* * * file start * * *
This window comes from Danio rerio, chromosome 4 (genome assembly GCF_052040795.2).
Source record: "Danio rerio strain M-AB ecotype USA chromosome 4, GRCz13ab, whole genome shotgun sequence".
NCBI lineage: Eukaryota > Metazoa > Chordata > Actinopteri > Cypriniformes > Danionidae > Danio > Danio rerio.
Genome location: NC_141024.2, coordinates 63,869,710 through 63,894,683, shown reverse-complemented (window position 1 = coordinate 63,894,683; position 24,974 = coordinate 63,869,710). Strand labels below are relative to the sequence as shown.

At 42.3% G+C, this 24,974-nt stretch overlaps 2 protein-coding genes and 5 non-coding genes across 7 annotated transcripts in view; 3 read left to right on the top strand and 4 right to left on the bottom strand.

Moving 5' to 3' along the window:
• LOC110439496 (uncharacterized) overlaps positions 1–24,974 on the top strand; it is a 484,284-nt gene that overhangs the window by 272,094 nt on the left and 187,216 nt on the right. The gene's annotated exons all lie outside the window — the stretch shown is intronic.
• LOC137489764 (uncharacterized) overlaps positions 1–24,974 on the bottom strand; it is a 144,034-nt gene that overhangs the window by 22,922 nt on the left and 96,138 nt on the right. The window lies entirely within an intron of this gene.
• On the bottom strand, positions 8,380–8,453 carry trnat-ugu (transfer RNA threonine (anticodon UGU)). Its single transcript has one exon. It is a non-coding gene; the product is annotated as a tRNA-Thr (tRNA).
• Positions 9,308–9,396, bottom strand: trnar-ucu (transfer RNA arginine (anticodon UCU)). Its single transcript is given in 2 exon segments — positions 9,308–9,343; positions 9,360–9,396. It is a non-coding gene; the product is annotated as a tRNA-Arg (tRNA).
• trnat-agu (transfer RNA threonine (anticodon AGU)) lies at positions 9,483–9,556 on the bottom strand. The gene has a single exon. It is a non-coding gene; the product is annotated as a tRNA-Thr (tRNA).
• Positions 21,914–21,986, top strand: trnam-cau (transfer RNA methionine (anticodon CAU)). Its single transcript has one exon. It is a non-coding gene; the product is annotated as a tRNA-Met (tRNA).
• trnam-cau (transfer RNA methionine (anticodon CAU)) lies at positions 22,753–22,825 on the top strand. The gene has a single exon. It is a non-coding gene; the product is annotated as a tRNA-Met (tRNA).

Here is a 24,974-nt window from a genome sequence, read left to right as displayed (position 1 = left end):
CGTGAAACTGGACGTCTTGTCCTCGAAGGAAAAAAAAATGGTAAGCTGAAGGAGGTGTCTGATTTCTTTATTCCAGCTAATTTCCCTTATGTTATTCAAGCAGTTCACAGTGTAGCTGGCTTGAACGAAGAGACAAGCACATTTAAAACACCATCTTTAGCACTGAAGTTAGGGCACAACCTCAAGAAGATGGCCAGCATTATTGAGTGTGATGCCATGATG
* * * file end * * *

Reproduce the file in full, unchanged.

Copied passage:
This window comes from Danio rerio, chromosome 4 (genome assembly GCF_052040795.2).
Source record: "Danio rerio strain M-AB ecotype USA chromosome 4, GRCz13ab, whole genome shotgun sequence".
NCBI lineage: Eukaryota > Metazoa > Chordata > Actinopteri > Cypriniformes > Danionidae > Danio > Danio rerio.
Genome location: NC_141024.2, coordinates 63,869,710 through 63,894,683, shown reverse-complemented (window position 1 = coordinate 63,894,683; position 24,974 = coordinate 63,869,710). Strand labels below are relative to the sequence as shown.

At 42.3% G+C, this 24,974-nt stretch overlaps 2 protein-coding genes and 5 non-coding genes across 7 annotated transcripts in view; 3 read left to right on the top strand and 4 right to left on the bottom strand.

Moving 5' to 3' along the window:
• LOC110439496 (uncharacterized) overlaps positions 1–24,974 on the top strand; it is a 484,284-nt gene that overhangs the window by 272,094 nt on the left and 187,216 nt on the right. The gene's annotated exons all lie outside the window — the stretch shown is intronic.
• LOC137489764 (uncharacterized) overlaps positions 1–24,974 on the bottom strand; it is a 144,034-nt gene that overhangs the window by 22,922 nt on the left and 96,138 nt on the right. The window lies entirely within an intron of this gene.
• On the bottom strand, positions 8,380–8,453 carry trnat-ugu (transfer RNA threonine (anticodon UGU)). Its single transcript has one exon. It is a non-coding gene; the product is annotated as a tRNA-Thr (tRNA).
• Positions 9,308–9,396, bottom strand: trnar-ucu (transfer RNA arginine (anticodon UCU)). Its single transcript is given in 2 exon segments — positions 9,308–9,343; positions 9,360–9,396. It is a non-coding gene; the product is annotated as a tRNA-Arg (tRNA).
• trnat-agu (transfer RNA threonine (anticodon AGU)) lies at positions 9,483–9,556 on the bottom strand. The gene has a single exon. It is a non-coding gene; the product is annotated as a tRNA-Thr (tRNA).
• Positions 21,914–21,986, top strand: trnam-cau (transfer RNA methionine (anticodon CAU)). Its single transcript has one exon. It is a non-coding gene; the product is annotated as a tRNA-Met (tRNA).
• trnam-cau (transfer RNA methionine (anticodon CAU)) lies at positions 22,753–22,825 on the top strand. The gene has a single exon. It is a non-coding gene; the product is annotated as a tRNA-Met (tRNA).

Here is a 24,974-nt window from a genome sequence, read left to right as displayed (position 1 = left end):
CGTGAAACTGGACGTCTTGTCCTCGAAGGAAAAAAAAATGGTAAGCTGAAGGAGGTGTCTGATTTCTTTATTCCAGCTAATTTCCCTTATGTTATTCAAGCAGTTCACAGTGTAGCTGGCTTGAACGAAGAGACAAGCACATTTAAAACACCATCTTTAGCACTGAAGTTAGGGCACAACCTCAAGAAGATGGCCAGCATTATTGAGTGTGATGCCATGATG